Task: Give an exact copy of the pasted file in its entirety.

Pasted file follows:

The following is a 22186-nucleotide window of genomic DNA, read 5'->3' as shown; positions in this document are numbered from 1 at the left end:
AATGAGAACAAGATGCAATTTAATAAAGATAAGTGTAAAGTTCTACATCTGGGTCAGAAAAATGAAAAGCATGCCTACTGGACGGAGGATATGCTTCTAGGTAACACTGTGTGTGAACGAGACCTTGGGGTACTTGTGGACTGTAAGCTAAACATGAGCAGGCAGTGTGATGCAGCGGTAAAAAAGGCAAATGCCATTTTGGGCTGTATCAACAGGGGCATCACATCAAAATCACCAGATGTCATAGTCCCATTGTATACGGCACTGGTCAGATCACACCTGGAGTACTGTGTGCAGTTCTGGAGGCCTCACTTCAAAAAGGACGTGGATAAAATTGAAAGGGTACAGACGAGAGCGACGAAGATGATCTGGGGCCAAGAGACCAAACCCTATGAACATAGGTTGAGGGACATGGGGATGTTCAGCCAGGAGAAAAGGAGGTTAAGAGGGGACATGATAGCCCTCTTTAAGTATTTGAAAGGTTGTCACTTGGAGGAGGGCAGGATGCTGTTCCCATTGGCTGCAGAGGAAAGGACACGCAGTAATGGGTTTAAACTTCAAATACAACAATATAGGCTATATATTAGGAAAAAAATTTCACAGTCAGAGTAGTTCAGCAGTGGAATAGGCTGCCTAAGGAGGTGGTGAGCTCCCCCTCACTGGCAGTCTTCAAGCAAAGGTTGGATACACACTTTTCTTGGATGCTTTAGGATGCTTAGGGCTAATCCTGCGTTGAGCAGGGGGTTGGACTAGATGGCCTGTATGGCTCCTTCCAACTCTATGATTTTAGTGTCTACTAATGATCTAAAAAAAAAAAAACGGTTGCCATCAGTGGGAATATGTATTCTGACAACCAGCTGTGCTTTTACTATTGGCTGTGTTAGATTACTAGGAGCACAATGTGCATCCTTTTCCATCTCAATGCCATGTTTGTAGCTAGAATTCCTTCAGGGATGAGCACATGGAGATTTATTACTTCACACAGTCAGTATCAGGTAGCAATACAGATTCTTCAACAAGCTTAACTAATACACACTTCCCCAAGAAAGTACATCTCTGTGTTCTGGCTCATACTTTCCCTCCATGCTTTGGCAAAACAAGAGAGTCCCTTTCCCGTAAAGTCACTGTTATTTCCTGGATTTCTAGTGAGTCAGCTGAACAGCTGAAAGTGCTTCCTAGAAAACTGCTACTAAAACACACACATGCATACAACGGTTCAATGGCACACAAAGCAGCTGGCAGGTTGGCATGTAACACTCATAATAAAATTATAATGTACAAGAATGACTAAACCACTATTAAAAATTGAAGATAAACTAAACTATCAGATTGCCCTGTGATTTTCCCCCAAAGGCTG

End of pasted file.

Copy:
The following is a 22186-nucleotide window of genomic DNA, read 5'->3' as shown; positions in this document are numbered from 1 at the left end:
AATGAGAACAAGATGCAATTTAATAAAGATAAGTGTAAAGTTCTACATCTGGGTCAGAAAAATGAAAAGCATGCCTACTGGACGGAGGATATGCTTCTAGGTAACACTGTGTGTGAACGAGACCTTGGGGTACTTGTGGACTGTAAGCTAAACATGAGCAGGCAGTGTGATGCAGCGGTAAAAAAGGCAAATGCCATTTTGGGCTGTATCAACAGGGGCATCACATCAAAATCACCAGATGTCATAGTCCCATTGTATACGGCACTGGTCAGATCACACCTGGAGTACTGTGTGCAGTTCTGGAGGCCTCACTTCAAAAAGGACGTGGATAAAATTGAAAGGGTACAGACGAGAGCGACGAAGATGATCTGGGGCCAAGAGACCAAACCCTATGAACATAGGTTGAGGGACATGGGGATGTTCAGCCAGGAGAAAAGGAGGTTAAGAGGGGACATGATAGCCCTCTTTAAGTATTTGAAAGGTTGTCACTTGGAGGAGGGCAGGATGCTGTTCCCATTGGCTGCAGAGGAAAGGACACGCAGTAATGGGTTTAAACTTCAAATACAACAATATAGGCTATATATTAGGAAAAAAATTTCACAGTCAGAGTAGTTCAGCAGTGGAATAGGCTGCCTAAGGAGGTGGTGAGCTCCCCCTCACTGGCAGTCTTCAAGCAAAGGTTGGATACACACTTTTCTTGGATGCTTTAGGATGCTTAGGGCTAATCCTGCGTTGAGCAGGGGGTTGGACTAGATGGCCTGTATGGCTCCTTCCAACTCTATGATTTTAGTGTCTACTAATGATCTAAAAAAAAAAAAACGGTTGCCATCAGTGGGAATATGTATTCTGACAACCAGCTGTGCTTTTACTATTGGCTGTGTTAGATTACTAGGAGCACAATGTGCATCCTTTTCCATCTCAATGCCATGTTTGTAGCTAGAATTCCTTCAGGGATGAGCACATGGAGATTTATTACTTCACACAGTCAGTATCAGGTAGCAATACAGATTCTTCAACAAGCTTAACTAATACACACTTCCCCAAGAAAGTACATCTCTGTGTTCTGGCTCATACTTTCCCTCCATGCTTTGGCAAAACAAGAGAGTCCCTTTCCCGTAAAGTCACTGTTATTTCCTGGATTTCTAGTGAGTCAGCTGAACAGCTGAAAGTGCTTCCTAGAAAACTGCTACTAAAACACACACATGCATACAACGGTTCAATGGCACACAAAGCAGCTGGCAGGTTGGCATGTAACACTCATAATAAAATTATAATGTACAAGAATGACTAAACCACTATTAAAAATTGAAGATAAACTAAACTATCAGATTGCCCTGTGATTTTCCCCCAAAGGCTG